Take a look at these photos of “shock collars” forming around an F-35 during an airshow

Stunning photographs of vapour cones generated by the RNlAF F-35s during “Luchtmachtdagen 2016” airshow.

On Jun. 10, the F-35 Joint Strike Fighter made its international airshow debut with an Air Power Demo performed during an airshow at Leeuwarden Air Base, in the Netherlands.

The first two Dutch F-35A aircraft, AN-1 (F-001) and AN-2 (F-002), simulated a series of attacks on the airfield and conducted some high-speed passes that were made particularly interesting because of the condensation clouds that appeared around the JSF: known as shock collar or vapour cone, these cloud are generated by a sudden drop in pressure associated with high speed that allows water vapour to condense as vapour.

Although many believe that these clouds appear when aircraft “break” the sound barrier, they can appear when the planes fly at subsonic speed, in humid air.

The photographs in this post were taken at Leeuwarden by The Aviationist’s Jacek Siminski.

F-35 condensation cloud

Salva

About David Cenciotti 4450 Articles
David Cenciotti is a freelance journalist based in Rome, Italy. He is the Founder and Editor of “The Aviationist”, one of the world’s most famous and read military aviation blogs. Since 1996, he has written for major worldwide magazines, including Air Forces Monthly, Combat Aircraft, and many others, covering aviation, defense, war, industry, intelligence, crime and cyberwar. He has reported from the U.S., Europe, Australia and Syria, and flown several combat planes with different air forces. He is a former 2nd Lt. of the Italian Air Force, a private pilot and a graduate in Computer Engineering. He has written four books.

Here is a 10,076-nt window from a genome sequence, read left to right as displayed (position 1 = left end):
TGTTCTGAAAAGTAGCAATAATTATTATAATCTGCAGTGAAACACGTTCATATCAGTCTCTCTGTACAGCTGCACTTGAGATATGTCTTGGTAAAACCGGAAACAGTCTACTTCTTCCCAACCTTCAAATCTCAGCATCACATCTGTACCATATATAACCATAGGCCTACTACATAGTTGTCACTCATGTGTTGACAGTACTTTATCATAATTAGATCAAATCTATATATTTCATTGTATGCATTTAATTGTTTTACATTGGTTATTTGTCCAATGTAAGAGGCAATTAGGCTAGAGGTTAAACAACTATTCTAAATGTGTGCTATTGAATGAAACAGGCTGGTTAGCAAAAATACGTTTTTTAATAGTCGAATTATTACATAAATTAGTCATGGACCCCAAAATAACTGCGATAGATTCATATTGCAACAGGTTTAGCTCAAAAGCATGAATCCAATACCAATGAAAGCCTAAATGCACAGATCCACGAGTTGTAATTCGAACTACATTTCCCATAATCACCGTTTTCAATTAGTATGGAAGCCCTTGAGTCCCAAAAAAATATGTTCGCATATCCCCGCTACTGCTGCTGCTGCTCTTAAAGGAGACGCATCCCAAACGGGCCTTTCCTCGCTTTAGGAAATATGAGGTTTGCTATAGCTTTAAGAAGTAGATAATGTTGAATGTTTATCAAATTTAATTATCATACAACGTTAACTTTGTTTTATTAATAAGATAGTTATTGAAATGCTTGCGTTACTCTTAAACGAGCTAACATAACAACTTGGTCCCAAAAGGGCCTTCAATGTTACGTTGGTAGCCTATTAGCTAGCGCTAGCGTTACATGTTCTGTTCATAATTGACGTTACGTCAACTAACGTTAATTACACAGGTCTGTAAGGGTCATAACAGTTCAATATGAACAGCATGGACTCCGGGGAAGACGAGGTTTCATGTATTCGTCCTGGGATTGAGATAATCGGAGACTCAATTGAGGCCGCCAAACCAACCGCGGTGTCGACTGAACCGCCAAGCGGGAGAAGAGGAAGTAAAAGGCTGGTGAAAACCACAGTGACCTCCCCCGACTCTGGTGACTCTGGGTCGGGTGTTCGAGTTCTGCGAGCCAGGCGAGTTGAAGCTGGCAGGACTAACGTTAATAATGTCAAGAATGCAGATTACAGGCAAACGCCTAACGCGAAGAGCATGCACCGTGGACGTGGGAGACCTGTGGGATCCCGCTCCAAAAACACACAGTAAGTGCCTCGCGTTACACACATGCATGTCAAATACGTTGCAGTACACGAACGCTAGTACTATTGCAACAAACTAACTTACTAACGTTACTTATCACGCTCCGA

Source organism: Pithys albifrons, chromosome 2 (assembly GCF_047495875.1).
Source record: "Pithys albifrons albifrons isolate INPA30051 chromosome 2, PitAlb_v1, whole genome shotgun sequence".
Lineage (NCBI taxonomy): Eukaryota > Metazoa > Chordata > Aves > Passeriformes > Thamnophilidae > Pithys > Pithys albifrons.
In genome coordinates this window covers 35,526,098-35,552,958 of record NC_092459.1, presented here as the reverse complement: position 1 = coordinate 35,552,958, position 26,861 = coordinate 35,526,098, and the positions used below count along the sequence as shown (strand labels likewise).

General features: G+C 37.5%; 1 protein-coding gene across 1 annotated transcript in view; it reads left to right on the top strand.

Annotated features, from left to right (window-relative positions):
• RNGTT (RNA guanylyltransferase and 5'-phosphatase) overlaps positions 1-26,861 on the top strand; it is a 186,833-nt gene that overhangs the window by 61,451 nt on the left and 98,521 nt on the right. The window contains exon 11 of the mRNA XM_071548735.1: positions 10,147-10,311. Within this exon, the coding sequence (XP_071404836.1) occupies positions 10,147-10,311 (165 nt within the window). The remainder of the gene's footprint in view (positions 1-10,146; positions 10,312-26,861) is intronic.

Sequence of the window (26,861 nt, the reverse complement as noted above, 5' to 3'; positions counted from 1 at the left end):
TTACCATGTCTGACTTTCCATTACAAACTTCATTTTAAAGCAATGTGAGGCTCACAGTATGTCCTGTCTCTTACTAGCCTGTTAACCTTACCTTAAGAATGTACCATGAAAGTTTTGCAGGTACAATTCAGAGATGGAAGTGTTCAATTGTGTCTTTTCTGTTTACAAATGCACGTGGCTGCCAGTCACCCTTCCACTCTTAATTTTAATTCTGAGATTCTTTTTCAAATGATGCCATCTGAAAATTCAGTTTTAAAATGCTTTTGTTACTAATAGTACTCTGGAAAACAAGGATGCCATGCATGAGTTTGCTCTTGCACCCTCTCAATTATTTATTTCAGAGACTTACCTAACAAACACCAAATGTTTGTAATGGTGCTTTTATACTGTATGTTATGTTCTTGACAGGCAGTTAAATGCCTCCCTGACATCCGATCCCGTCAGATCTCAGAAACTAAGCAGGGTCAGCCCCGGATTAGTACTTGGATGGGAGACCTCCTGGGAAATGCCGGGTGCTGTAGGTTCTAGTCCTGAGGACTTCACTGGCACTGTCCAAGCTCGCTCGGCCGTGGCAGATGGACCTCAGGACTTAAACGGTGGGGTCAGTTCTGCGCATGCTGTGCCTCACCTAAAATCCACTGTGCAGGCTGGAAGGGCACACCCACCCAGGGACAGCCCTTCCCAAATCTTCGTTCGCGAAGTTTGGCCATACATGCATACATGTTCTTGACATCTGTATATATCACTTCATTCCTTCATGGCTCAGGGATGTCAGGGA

5 Comments

  1. The F-35 seemed to obese to be a good looking aircraft when they first started flying. Now the look has grown on me. I just wish the F-35A was operational and they were past the LRIP stage. It looks like it will be a good, but not great, replacement for the F-16. But it will always be too expensive for what we are getting.

  2. I wish you would load the hi-res images to your posts, David. These photos make for wonderful desktop backgrounds if we could download them.

  3. I hope you are right, veej. Full rate production will be coming up in a couple years and I hope that the price of the F-35 continues to drop. I don’t think comparing the fly away cost of an F-35 to the purchase price including spares and training is accurate. From what I have read, the F-35A flyway cost, with engine but no spares or training costs, is around $108Mn this year. The Eurofighter flyaway cost, w engine but no spares or training, is around $120Mn.
    Hopefully the fact that the F-35 isn’t in full production yet while the Eurofighter has been for a while means that the F-35 prices will continue to drop, with the F-35A perhaps getting to a flyaway cost, w engine but no spares or training, of $95Mn. The Eurofighter will probably stay the same price or rise with inflation.
    But given the confusing way the aircraft builders release info, it is really hard to say what is the price of the aircraft. I just wish the Block 4 software for the F-35 would arrive sooner rather than later.

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